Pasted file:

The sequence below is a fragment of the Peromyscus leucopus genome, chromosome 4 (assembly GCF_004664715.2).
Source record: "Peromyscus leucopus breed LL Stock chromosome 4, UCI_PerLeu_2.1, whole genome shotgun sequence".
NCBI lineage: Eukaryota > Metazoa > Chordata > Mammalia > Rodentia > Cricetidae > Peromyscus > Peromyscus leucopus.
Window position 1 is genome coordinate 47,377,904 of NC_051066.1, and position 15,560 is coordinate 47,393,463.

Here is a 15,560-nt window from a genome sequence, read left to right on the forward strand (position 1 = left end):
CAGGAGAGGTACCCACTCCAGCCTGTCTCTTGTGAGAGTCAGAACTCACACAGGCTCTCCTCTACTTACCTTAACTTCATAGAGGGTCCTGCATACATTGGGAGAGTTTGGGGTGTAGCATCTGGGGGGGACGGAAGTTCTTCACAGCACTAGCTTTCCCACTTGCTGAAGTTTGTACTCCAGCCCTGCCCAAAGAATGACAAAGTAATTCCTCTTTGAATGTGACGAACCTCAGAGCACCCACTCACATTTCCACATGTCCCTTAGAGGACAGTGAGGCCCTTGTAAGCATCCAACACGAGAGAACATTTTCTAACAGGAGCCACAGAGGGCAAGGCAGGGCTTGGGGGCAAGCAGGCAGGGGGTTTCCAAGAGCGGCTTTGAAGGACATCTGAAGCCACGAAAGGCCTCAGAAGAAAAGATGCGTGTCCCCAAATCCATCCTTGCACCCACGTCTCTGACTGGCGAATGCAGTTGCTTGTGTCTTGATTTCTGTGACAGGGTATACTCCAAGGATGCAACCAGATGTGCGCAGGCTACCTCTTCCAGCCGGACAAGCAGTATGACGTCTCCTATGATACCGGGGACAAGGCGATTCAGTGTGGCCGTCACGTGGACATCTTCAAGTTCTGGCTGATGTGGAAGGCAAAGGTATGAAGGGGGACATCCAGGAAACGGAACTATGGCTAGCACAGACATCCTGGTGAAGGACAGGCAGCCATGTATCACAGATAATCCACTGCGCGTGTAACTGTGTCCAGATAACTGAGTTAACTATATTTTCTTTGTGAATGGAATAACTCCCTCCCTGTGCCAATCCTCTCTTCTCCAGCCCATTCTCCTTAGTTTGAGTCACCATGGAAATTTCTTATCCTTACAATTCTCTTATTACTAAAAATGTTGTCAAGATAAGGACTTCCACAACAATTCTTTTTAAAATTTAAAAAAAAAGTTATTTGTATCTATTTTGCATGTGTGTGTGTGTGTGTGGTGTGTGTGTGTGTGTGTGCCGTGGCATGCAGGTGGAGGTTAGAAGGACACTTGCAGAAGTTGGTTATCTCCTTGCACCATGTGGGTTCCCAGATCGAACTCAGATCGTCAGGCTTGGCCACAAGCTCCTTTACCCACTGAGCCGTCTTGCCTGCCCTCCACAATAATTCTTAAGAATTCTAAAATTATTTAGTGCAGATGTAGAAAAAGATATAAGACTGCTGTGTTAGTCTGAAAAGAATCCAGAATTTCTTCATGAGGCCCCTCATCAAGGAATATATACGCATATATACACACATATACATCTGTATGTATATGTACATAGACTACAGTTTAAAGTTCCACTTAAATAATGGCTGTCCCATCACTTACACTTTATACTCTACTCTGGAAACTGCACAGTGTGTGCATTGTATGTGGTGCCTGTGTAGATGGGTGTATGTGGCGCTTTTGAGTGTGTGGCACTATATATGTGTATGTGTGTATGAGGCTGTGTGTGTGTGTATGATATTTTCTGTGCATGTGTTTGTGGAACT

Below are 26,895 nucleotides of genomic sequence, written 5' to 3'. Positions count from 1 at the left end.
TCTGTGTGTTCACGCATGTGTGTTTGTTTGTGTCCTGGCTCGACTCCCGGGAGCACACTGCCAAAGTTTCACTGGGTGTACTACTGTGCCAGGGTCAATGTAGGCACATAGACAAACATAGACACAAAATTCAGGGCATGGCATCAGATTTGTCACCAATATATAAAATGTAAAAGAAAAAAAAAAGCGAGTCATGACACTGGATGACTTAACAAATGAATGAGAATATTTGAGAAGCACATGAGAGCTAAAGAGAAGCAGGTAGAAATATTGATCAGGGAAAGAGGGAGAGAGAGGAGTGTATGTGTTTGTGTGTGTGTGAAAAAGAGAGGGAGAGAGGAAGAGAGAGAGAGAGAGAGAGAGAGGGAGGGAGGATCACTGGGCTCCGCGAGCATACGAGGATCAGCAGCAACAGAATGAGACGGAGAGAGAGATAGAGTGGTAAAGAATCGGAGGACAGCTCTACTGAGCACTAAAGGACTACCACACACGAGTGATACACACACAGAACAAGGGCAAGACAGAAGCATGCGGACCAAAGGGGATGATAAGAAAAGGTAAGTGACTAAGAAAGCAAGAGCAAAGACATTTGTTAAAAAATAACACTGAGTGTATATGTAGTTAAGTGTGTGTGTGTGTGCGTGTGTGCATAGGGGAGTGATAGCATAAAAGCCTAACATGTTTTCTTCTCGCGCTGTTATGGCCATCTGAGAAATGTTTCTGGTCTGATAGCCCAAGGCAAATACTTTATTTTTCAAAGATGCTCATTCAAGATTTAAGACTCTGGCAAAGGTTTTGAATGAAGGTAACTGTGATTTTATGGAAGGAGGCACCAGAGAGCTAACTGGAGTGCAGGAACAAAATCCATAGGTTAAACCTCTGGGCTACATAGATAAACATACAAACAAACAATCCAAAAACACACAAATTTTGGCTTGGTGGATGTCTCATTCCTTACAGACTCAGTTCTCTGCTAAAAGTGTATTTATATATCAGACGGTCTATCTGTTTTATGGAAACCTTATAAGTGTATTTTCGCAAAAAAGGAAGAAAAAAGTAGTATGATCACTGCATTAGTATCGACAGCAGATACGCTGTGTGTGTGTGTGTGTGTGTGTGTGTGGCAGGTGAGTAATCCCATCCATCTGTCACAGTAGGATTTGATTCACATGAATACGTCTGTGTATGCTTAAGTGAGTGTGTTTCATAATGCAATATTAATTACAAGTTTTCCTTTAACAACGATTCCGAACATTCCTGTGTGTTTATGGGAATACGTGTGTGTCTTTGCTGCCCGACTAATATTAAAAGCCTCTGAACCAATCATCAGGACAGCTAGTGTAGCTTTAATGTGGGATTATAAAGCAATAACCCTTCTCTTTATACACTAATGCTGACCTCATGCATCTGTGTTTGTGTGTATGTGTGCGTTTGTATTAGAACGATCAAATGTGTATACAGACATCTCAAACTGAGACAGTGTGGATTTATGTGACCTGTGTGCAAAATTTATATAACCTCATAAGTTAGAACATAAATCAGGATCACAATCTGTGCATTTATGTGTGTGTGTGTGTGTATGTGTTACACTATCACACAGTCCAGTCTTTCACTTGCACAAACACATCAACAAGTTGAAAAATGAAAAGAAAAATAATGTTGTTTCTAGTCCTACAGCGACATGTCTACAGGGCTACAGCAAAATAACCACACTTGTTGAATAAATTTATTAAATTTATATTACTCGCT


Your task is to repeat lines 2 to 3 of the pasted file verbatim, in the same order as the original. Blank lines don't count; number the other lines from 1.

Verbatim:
Source record: "Peromyscus leucopus breed LL Stock chromosome 4, UCI_PerLeu_2.1, whole genome shotgun sequence".
NCBI lineage: Eukaryota > Metazoa > Chordata > Mammalia > Rodentia > Cricetidae > Peromyscus > Peromyscus leucopus.